Follow Alice down the rabbit trail that takes audiences all over Zach Theatre grounds

The Red Queen and Alice face off in "Alice in Wonderland" at Zach Theatre. Kirk Tuck
The Red Queen and Alice face off in “Alice in Wonderland” at Zach Theatre. Kirk Tuck

Zach Theatre’s “Alice in Wonderland” is organized chaos and that’s not really a bad thing. Audiences become part of the show like no other theater for family show Zach has done. This “Alice,” which is produced in partnership with Underbelly Theatre, has audiences moving in and around the grounds of Zach’s campus as well as in and out of classrooms, back stage at the Whisenhunt theater and sometimes in the theater.

That’s where this “Alice” begins. Modern day Alice (Trinity Johnston) has numerous things that are making her frustrated. Her parents are too busy to play with her, make promises to take her to the brook to float the paper boat she made and then don’t keep them, seem uninterested in anything but her grades, which aren’t that great, according to them. You see, dreamer Alice, has been born to workaholic parents.

To cope, Alice created Wonderland in her imagination. There the Red Queen (Madison Weinhoffer) is also very frustrated. Someone (Alice) has taken her cookies and she wants them back. Of course, she’s not interested in hearing what really happened. She’s ready for an execution.

We first see Alice interacting with her parents  at home and then she heads down the rabbit hole — the place her parents say she goes when she gets frustrated. In the rabbit hole, Alice meets Mouse (Oktavea Williams), Tortoise (Sommer Neugebauer), Dodo (Robert Di Donato) and Lizard (Malyssa Quiles). And then Alice runs off with the threat of the queen’s henchman, Rabbit (Joseph Urick), coming.

Mouse, Tortoise, Dodo and Lizard recruit the help of the audience to find Alice. Each animal takes a fourth of the audience on a fast-paced trip through Wonderland. In Tortoise’s group on Wednesday morning, we first met Humpty Dumpty, who spilled his guts, of course. Then we took a magic pill (a mint) to shrink ourselves down to fit through a tunnel to find Alice and the Cheshire Cat, which is animated on a theater screen. Soon we’re getting a puppet show from the Knave of Hearts and meeting the Paper Queen in the garden. The other groups are doing the same, but in a different order.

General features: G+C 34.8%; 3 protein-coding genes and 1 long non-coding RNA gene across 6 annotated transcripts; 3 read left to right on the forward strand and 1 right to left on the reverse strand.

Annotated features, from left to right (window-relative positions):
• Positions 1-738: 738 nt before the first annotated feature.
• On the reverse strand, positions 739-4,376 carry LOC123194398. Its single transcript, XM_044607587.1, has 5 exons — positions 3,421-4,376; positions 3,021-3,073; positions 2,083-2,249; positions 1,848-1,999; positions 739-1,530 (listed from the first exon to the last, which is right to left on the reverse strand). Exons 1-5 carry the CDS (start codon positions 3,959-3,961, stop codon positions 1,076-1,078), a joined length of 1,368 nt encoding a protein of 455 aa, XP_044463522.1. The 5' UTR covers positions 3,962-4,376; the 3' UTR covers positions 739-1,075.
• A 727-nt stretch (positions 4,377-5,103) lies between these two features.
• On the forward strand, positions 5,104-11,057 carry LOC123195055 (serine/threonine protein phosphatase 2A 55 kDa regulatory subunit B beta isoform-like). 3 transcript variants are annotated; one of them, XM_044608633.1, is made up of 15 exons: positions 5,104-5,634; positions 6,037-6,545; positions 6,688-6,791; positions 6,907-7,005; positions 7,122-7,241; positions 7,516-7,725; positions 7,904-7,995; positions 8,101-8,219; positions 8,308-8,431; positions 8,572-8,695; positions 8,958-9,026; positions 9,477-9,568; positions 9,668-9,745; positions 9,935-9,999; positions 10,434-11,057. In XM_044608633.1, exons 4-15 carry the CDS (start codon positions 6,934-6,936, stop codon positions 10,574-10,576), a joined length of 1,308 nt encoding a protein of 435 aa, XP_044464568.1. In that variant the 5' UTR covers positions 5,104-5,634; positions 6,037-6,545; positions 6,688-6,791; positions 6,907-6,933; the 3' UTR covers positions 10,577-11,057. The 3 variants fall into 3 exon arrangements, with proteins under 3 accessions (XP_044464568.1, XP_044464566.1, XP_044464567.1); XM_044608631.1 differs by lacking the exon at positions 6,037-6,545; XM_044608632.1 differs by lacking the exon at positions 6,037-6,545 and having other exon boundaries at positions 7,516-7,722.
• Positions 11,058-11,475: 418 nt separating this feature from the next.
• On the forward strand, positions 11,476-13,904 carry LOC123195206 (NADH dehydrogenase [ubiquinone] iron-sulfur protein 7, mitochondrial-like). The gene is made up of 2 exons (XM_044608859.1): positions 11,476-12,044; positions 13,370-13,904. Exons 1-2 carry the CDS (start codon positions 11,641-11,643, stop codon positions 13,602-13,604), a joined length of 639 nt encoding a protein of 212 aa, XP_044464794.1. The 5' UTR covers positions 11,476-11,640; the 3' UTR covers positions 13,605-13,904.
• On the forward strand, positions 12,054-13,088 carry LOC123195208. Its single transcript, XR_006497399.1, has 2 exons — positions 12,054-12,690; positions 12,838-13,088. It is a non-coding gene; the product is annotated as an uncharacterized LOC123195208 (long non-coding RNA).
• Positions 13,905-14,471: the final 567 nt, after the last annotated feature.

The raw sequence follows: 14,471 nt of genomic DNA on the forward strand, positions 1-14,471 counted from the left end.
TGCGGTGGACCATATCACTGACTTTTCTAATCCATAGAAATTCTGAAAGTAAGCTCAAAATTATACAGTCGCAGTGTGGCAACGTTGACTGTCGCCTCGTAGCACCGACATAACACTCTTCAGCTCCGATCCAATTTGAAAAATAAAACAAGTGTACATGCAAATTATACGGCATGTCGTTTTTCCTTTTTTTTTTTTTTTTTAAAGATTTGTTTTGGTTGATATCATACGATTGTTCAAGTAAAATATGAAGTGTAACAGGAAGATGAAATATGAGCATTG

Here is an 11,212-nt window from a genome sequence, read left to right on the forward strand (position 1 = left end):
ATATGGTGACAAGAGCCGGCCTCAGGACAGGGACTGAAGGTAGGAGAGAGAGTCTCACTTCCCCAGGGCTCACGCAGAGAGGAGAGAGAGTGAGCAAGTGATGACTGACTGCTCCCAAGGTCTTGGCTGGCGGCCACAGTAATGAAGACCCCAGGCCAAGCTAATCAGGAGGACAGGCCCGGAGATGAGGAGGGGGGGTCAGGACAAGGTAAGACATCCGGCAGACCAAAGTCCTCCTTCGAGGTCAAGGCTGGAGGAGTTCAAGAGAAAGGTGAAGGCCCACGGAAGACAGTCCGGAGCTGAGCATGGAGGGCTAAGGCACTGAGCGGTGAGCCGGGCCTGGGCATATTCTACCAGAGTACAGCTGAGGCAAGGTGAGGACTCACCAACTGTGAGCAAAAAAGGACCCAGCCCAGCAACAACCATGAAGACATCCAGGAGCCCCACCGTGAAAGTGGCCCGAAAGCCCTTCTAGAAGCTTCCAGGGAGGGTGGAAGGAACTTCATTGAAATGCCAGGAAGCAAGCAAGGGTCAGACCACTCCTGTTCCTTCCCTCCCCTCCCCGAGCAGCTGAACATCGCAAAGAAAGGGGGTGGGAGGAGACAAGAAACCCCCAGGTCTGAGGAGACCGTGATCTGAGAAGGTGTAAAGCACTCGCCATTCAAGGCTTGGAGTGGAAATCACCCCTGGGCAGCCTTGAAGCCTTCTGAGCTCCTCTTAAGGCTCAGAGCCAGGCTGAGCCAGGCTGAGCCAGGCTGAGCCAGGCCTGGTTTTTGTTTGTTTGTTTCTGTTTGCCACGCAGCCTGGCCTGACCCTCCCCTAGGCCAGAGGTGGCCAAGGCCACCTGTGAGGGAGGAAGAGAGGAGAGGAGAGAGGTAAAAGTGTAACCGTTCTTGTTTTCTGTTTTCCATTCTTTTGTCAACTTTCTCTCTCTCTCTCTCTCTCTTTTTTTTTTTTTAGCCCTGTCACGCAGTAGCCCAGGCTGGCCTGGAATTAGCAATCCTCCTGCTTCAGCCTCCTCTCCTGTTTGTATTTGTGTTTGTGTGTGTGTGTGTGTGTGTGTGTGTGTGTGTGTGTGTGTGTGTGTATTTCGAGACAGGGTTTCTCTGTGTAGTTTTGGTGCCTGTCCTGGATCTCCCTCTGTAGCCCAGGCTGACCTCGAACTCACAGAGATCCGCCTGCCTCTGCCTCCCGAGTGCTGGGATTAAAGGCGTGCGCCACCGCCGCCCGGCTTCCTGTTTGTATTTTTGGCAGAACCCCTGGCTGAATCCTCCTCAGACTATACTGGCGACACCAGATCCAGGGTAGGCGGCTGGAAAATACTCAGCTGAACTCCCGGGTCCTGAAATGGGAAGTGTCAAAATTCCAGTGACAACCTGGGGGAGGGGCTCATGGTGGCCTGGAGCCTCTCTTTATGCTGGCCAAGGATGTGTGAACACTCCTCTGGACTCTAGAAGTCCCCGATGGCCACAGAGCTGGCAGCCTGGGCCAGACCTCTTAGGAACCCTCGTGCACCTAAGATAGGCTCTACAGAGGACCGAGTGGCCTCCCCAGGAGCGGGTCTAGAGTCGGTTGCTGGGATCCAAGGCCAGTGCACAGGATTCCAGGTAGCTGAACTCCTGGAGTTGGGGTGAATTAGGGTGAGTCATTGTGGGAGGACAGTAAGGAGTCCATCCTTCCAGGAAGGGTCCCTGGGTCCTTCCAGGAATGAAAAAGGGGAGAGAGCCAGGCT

We return to the theater where we meet the Red Queen, who threatens to execute the Knave of Hearts. Then we’re off looking for Alice again. We play a game of croquet with the Red Queen, then get our visas from the Mad Hatter and the March Hare. We visit the Sheep Duchess and the Caterpillar, Tweedle Dee and Tweedle Dum, until we’re back with the whole group again.

Finally, Alice is moved to fess up to stealing the cookies and she returns home to her parents, whom she finally convinces to put down their work and take her paper boat sailing.

This “Alice” is smart. The school field trip audience we saw it with were completely engaged. They voted for beheading or no beheading. They talked back to the characters on stage and to their guides. They had no time for fidgeting with the constant movement and all eyes were on the action. The rabbit does sneak up on kids, and we saw one child visibly shake. This “Alice” is best viewed by an early elementary school-age audience.

Their adults, though, were a little frazzled at the constant need to count children, track children, seat children and quiet children. Sometimes, some of the lines were missed when groups of children were still being seated or still catching up to the rest of the audience, while the action continued on stage.

Zach took a big chance by stepping way out of the theater box in this production, and it mostly pays off. Most of the acting is very fun and engaging. The musical numbers other than “Happy Unbirthday,” which the audience sings, were distracting. In fact, Alice’s first song was painful become of pitch problems. That is not what audiences have come to expect from Zach’s family for theater team.

At almost an hour and a half, this was the longest theater for family show we have seen at Zach, but it didn’t feel that way. We kept wondering where we were going next, whom we would meet and what was going to happen. And, yes, at times we were just trying to play catch up as we quickly moved through Wonderland and through Alice’s imagination. Kids, though, had no problem figuring out Alice because she was so like them.

Alice in Wonderland.” See Alice, the Cheshire Cat, the White Rabbit, Caterpillar, the Mad Hatter, the March Hare, Tweedle Dee and Tweedle Dum and more as they move throughout the Zach Theatre property. 6:30 p.m. Fridays through April 15; 11 a.m. Saturdays and Sundays through May 15; 2 p.m. Saturdays and Sundays through May 15. 11 a.m. May 1 is a sign-interpreted performance. $23 adults, $18 children. Whisenhunt stage, 1510 Toomey Road.




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